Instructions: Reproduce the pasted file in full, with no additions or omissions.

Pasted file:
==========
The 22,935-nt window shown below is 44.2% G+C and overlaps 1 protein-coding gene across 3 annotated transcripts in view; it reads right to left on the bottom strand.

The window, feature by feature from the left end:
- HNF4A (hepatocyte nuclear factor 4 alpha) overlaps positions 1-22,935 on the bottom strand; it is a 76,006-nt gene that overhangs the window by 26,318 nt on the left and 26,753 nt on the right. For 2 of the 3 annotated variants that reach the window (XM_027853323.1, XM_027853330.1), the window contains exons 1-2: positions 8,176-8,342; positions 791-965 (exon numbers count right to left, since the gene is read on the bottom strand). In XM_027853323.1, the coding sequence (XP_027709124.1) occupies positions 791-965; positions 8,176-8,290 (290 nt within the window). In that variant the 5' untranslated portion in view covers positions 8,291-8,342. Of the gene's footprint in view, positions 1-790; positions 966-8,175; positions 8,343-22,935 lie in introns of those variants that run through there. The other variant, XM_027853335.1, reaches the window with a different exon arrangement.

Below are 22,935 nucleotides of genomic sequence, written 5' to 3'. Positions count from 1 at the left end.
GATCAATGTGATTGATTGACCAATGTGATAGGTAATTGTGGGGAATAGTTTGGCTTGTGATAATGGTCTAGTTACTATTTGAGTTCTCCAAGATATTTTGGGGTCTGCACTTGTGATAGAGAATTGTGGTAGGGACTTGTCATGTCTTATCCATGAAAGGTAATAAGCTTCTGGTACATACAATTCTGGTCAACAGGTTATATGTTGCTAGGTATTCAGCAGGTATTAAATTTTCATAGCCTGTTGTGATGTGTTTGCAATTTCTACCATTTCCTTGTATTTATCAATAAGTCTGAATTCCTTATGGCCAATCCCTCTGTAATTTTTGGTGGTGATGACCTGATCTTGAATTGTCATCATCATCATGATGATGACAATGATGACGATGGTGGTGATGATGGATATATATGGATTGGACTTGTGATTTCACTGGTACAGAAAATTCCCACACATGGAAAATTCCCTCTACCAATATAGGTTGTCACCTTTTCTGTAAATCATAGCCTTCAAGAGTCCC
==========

The 22,935-nt window shown below is 44.2% G+C and overlaps 1 protein-coding gene across 3 annotated transcripts in view; it reads right to left on the bottom strand.

The window, feature by feature from the left end:
- HNF4A (hepatocyte nuclear factor 4 alpha) overlaps positions 1-22,935 on the bottom strand; it is a 76,006-nt gene that overhangs the window by 26,318 nt on the left and 26,753 nt on the right. For 2 of the 3 annotated variants that reach the window (XM_027853323.1, XM_027853330.1), the window contains exons 1-2: positions 8,176-8,342; positions 791-965 (exon numbers count right to left, since the gene is read on the bottom strand). In XM_027853323.1, the coding sequence (XP_027709124.1) occupies positions 791-965; positions 8,176-8,290 (290 nt within the window). In that variant the 5' untranslated portion in view covers positions 8,291-8,342. Of the gene's footprint in view, positions 1-790; positions 966-8,175; positions 8,343-22,935 lie in introns of those variants that run through there. The other variant, XM_027853335.1, reaches the window with a different exon arrangement.

Below are 22,935 nucleotides of genomic sequence, written 5' to 3'. Positions count from 1 at the left end.
GATCAATGTGATTGATTGACCAATGTGATAGGTAATTGTGGGGAATAGTTTGGCTTGTGATAATGGTCTAGTTACTATTTGAGTTCTCCAAGATATTTTGGGGTCTGCACTTGTGATAGAGAATTGTGGTAGGGACTTGTCATGTCTTATCCATGAAAGGTAATAAGCTTCTGGTACATACAATTCTGGTCAACAGGTTATATGTTGCTAGGTATTCAGCAGGTATTAAATTTTCATAGCCTGTTGTGATGTGTTTGCAATTTCTACCATTTCCTTGTATTTATCAATAAGTCTGAATTCCTTATGGCCAATCCCTCTGTAATTTTTGGTGGTGATGACCTGATCTTGAATTGTCATCATCATCATGATGATGACAATGATGACGATGGTGGTGATGATGGATATATATGGATTGGACTTGTGATTTCACTGGTACAGAAAATTCCCACACATGGAAAATTCCCTCTACCAATATAGGTTGTCACCTTTTCTGTAAATCATAGCCTTCAAGAGTCCC